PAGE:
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CALIFORNIA | LOCAL
October 13, 1998
The Air Force's sleek new fighter plane, the F-22 Raptor, has broken the sound barrier for the first time, flying over Edwards AFB just four days before the 51st anniversary of the day the sound barrier was first conquered over the same base. "From all indications, the Raptor flew past the sound barrier with ease," said Lt. Col. C.D. Moore, commander of the F-22 Combined Test Force. "This is just one step of many for the program."
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NATIONAL
July 17, 2009 | Julian E. Barnes
Intensifying a fight over the fate of the military's F-22 stealth fighter jets, Defense Secretary Robert M. Gates said Thursday that the push by lawmakers for additional planes -- against the Pentagon's recommendation -- actually risks making America more vulnerable.
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BUSINESS
August 13, 2001 | PETER PAE, TIMES STAFF WRITER
Under the blistering desert sun, in a hangar surrounded by barbed-wire-topped fences and electronic security gates, dozens of mechanics bustle around an F-22 Raptor, the most deadly fighter ever built. The Air Force says the F-22 can do things no fighter has ever done--flying faster and farther than any rival, and all with gymnastic maneuverability. But right now, the aircraft's fight isn't in the skies over Bosnia or in a dogfight with Iraqi MIGs--it is in the corridors of the Pentagon.
CALIFORNIA | LOCAL
March 26, 2009 | Tony Perry
A veteran test pilot was killed Wednesday when an F-22 Raptor, an Air Force fighter plane designed to provide "air dominance" with its missiles and cannons, crashed in the high desert outside Edwards Air Force Base. The pilot was identified as David Cooley, 49, a 21-year Air Force veteran who joined Lockheed Martin Corp., the plane's principal contractor, in 2003. Cooley, of Palmdale, was pronounced dead at Victor Valley Community Hospital in Victorville.
NEWS
October 14, 1999 | PAUL RICHTER, TIMES STAFF WRITER
The House on Wednesday approved a $278-billion defense appropriations bill that will keep alive the imperiled F-22 fighter plane program and provide military personnel with their biggest pay raise in 18 years. By a 372-55 vote, the chamber passed a compromise measure that gives the military $4.5 billion more than President Clinton recommended and $17 billion more than was spent on defense in fiscal 1999. The bill is expected to win Senate approval.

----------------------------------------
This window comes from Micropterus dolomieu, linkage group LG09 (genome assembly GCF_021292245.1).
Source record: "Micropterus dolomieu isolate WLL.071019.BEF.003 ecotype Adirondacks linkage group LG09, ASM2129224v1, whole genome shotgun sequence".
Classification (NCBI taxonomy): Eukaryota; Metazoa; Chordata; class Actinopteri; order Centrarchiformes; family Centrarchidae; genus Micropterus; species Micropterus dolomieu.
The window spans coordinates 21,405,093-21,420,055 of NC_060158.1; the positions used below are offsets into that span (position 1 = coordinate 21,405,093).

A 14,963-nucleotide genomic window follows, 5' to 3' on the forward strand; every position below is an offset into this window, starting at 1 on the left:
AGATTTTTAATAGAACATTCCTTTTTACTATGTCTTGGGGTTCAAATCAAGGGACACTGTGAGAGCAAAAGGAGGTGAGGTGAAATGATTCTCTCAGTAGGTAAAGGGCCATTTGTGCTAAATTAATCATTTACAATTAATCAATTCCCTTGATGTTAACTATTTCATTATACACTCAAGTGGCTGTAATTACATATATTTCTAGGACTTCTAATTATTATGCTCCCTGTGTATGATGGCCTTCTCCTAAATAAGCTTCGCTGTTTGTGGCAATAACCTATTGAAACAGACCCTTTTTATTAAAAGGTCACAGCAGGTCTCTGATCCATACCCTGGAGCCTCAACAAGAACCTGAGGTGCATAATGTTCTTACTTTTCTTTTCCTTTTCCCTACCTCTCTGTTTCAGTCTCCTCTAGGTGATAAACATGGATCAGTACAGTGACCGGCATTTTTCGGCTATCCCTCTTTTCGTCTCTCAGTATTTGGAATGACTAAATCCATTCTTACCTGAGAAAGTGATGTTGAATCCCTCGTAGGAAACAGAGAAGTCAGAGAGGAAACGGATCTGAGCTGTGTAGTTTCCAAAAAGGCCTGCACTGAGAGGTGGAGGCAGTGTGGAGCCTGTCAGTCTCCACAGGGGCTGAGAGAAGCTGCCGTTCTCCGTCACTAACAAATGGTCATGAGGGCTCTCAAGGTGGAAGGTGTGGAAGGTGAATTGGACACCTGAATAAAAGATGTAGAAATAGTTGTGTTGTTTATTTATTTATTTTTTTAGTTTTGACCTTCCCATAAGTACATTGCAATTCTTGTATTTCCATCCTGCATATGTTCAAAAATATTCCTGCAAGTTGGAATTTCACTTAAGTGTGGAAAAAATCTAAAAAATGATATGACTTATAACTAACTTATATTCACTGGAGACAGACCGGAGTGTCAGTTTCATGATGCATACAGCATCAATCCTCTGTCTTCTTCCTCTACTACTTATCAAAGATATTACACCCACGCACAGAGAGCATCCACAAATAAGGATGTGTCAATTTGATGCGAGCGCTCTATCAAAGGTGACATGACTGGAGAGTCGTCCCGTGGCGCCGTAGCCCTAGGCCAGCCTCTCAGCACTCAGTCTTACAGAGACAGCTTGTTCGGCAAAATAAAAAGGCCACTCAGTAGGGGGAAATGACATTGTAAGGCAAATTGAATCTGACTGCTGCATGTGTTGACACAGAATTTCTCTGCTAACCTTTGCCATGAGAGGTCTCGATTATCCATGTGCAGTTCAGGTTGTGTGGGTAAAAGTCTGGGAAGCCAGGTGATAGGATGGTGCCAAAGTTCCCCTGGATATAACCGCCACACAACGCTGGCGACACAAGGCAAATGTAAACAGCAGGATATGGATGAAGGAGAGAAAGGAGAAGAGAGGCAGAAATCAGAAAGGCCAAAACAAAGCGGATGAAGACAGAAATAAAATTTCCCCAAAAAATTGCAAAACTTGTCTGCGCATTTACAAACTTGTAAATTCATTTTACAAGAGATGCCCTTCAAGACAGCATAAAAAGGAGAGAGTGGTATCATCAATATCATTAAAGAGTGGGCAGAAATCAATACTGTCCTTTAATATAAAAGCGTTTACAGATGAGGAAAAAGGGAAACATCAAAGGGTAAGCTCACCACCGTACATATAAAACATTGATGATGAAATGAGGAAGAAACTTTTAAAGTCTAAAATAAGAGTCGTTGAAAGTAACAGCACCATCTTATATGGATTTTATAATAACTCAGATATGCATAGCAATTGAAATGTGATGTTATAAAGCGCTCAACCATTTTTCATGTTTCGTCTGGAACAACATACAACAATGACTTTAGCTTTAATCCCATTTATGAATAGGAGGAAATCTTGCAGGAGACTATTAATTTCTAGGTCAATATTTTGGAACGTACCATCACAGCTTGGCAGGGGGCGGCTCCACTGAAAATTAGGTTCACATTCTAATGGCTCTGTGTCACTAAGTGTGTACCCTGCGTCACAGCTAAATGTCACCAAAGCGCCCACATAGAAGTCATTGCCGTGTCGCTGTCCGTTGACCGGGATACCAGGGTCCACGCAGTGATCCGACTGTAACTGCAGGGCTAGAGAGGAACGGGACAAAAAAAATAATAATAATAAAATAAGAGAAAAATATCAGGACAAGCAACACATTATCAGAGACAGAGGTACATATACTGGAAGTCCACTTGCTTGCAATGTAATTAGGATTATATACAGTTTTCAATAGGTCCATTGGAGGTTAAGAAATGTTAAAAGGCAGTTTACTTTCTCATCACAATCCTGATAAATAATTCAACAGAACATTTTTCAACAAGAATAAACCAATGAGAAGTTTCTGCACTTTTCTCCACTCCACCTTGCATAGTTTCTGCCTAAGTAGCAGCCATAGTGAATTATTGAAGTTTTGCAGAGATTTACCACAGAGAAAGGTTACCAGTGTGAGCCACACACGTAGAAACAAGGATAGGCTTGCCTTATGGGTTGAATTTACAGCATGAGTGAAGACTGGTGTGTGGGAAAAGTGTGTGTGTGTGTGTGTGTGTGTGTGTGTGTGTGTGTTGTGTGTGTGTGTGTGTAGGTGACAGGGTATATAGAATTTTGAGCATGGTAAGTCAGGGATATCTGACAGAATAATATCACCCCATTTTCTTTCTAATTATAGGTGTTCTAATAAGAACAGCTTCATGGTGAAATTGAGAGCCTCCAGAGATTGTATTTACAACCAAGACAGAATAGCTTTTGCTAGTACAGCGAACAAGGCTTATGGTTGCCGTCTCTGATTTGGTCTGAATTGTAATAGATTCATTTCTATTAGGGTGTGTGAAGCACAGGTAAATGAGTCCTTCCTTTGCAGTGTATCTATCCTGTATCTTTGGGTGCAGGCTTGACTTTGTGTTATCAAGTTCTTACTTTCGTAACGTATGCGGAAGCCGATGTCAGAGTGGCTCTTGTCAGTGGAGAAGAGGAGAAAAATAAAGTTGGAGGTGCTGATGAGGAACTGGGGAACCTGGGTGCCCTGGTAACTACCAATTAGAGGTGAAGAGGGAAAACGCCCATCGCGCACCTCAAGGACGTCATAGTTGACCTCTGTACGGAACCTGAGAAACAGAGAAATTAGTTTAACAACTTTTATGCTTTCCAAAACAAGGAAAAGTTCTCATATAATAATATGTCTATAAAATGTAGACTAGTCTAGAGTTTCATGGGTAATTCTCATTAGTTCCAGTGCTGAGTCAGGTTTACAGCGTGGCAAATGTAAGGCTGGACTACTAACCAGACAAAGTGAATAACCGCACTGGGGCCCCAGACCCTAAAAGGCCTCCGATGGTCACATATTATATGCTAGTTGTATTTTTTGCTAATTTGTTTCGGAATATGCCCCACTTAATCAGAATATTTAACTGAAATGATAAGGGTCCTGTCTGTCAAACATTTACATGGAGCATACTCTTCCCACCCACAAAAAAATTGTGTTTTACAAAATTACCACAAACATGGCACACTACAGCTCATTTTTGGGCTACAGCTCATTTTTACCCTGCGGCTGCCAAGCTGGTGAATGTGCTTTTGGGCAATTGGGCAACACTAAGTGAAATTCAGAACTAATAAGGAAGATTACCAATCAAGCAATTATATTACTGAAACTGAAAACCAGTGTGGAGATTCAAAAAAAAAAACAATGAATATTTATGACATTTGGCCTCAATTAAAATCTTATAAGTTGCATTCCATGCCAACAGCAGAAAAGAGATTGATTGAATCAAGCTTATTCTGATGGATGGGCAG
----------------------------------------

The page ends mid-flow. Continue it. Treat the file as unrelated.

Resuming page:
BUSINESS
March 11, 1998 | Bloomberg News
Flight tests of Lockheed Martin Corp.'s F-22 stealth fighter are falling far enough behind schedule that Congress should examine whether to slow approval of production money for the most expensive U.S. weapons program, the General Accounting Office said Tuesday. Technical and manufacturing problems during development are reducing the number of flight test hours for what the Defense Department sees as its top radar-evading, 21st-century fighter.
BUSINESS
December 23, 1993 | From Times Staff and Wire Reports
Air Force Places Order for Lockheed F-22s: The Air Force formally proposed buying 442 of the advanced fighter jets, but the request still needs the approval of top Pentagon officials, said Air Force spokeswoman Marie Bradshaw. The plane is being developed by Calabasas-based Lockheed Corp. and Boeing Co. for the 21st Century. The Pentagon earlier said it might order 648 F-22s for about $60 billion but has scaled back those plans. The planes will be built at Lockheed plants in Marietta, Ga.
BUSINESS
August 3, 1991 | From Times Staff and Wire Reports
Lockheed Wins Fighter Job: The Air Force awarded a team led by Lockheed a $9.55-billion contract to begin development of the F-22 jet fighter. Separately, Pratt & Whitney received a contract for $1.37 billion to develop 33 of the F-22 jet engines. The two awards, which will be cost-plus-type contracts, total $11 billion. The F-22 will be the Air Force's next generation fighter, replacing the F-15.
BUSINESS
June 23, 1992 | Dean Takahashi / Times staff writer
Software Contract: PDA Engineering, a maker of engineering software, said Monday that Lockheed Aeronautical Systems Co. in Marietta, Ga., has selected PDA's software system to help it develop a new jet fighter. PDA said Lockheed selected its M/Vision software after an extensive review and will use the materials-analysis software to analyze data from thousands of tests on parts materials for the Air Force's planned F-22 fighter.